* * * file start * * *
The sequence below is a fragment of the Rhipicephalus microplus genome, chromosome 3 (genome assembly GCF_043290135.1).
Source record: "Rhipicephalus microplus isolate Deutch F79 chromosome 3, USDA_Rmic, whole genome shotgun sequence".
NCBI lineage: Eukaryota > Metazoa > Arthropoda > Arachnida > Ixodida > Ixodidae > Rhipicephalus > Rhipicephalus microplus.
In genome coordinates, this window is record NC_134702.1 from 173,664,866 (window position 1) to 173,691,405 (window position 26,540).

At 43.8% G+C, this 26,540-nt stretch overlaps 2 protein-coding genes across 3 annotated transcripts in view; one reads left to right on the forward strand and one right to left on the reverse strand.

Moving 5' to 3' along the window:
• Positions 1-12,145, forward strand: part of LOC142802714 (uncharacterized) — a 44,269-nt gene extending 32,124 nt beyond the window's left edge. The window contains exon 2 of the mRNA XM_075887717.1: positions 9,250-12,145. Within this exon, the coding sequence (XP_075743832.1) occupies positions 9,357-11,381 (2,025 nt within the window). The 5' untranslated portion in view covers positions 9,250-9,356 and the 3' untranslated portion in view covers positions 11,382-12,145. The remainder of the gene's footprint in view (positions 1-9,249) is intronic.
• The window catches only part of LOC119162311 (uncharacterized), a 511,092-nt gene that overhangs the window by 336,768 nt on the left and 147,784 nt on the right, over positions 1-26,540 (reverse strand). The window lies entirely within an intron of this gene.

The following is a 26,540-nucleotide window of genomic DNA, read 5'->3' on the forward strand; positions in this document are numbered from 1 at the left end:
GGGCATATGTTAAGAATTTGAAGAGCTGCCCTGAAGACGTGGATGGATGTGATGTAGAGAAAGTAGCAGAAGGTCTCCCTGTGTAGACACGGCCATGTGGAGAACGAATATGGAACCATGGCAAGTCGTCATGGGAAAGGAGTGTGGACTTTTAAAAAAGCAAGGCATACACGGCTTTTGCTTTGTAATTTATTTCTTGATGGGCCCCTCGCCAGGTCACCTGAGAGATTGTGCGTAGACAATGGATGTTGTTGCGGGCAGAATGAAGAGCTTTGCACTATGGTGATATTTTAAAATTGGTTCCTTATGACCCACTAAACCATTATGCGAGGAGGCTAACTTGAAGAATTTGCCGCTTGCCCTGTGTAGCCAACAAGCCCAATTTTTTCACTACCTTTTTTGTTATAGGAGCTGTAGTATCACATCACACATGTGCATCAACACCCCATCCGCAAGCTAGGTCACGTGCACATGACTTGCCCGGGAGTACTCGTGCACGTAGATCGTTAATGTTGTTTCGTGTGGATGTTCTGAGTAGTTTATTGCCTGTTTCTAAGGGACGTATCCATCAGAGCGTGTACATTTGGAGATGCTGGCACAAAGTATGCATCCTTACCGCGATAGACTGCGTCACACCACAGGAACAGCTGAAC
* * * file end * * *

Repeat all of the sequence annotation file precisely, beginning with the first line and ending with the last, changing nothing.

The sequence below is a fragment of the Rhipicephalus microplus genome, chromosome 3 (genome assembly GCF_043290135.1).
Source record: "Rhipicephalus microplus isolate Deutch F79 chromosome 3, USDA_Rmic, whole genome shotgun sequence".
NCBI lineage: Eukaryota > Metazoa > Arthropoda > Arachnida > Ixodida > Ixodidae > Rhipicephalus > Rhipicephalus microplus.
In genome coordinates, this window is record NC_134702.1 from 173,664,866 (window position 1) to 173,691,405 (window position 26,540).

At 43.8% G+C, this 26,540-nt stretch overlaps 2 protein-coding genes across 3 annotated transcripts in view; one reads left to right on the forward strand and one right to left on the reverse strand.

Moving 5' to 3' along the window:
• Positions 1-12,145, forward strand: part of LOC142802714 (uncharacterized) — a 44,269-nt gene extending 32,124 nt beyond the window's left edge. The window contains exon 2 of the mRNA XM_075887717.1: positions 9,250-12,145. Within this exon, the coding sequence (XP_075743832.1) occupies positions 9,357-11,381 (2,025 nt within the window). The 5' untranslated portion in view covers positions 9,250-9,356 and the 3' untranslated portion in view covers positions 11,382-12,145. The remainder of the gene's footprint in view (positions 1-9,249) is intronic.
• The window catches only part of LOC119162311 (uncharacterized), a 511,092-nt gene that overhangs the window by 336,768 nt on the left and 147,784 nt on the right, over positions 1-26,540 (reverse strand). The window lies entirely within an intron of this gene.

The following is a 26,540-nucleotide window of genomic DNA, read 5'->3' on the forward strand; positions in this document are numbered from 1 at the left end:
GGGCATATGTTAAGAATTTGAAGAGCTGCCCTGAAGACGTGGATGGATGTGATGTAGAGAAAGTAGCAGAAGGTCTCCCTGTGTAGACACGGCCATGTGGAGAACGAATATGGAACCATGGCAAGTCGTCATGGGAAAGGAGTGTGGACTTTTAAAAAAGCAAGGCATACACGGCTTTTGCTTTGTAATTTATTTCTTGATGGGCCCCTCGCCAGGTCACCTGAGAGATTGTGCGTAGACAATGGATGTTGTTGCGGGCAGAATGAAGAGCTTTGCACTATGGTGATATTTTAAAATTGGTTCCTTATGACCCACTAAACCATTATGCGAGGAGGCTAACTTGAAGAATTTGCCGCTTGCCCTGTGTAGCCAACAAGCCCAATTTTTTCACTACCTTTTTTGTTATAGGAGCTGTAGTATCACATCACACATGTGCATCAACACCCCATCCGCAAGCTAGGTCACGTGCACATGACTTGCCCGGGAGTACTCGTGCACGTAGATCGTTAATGTTGTTTCGTGTGGATGTTCTGAGTAGTTTATTGCCTGTTTCTAAGGGACGTATCCATCAGAGCGTGTACATTTGGAGATGCTGGCACAAAGTATGCATCCTTACCGCGATAGACTGCGTCACACCACAGGAACAGCTGAAC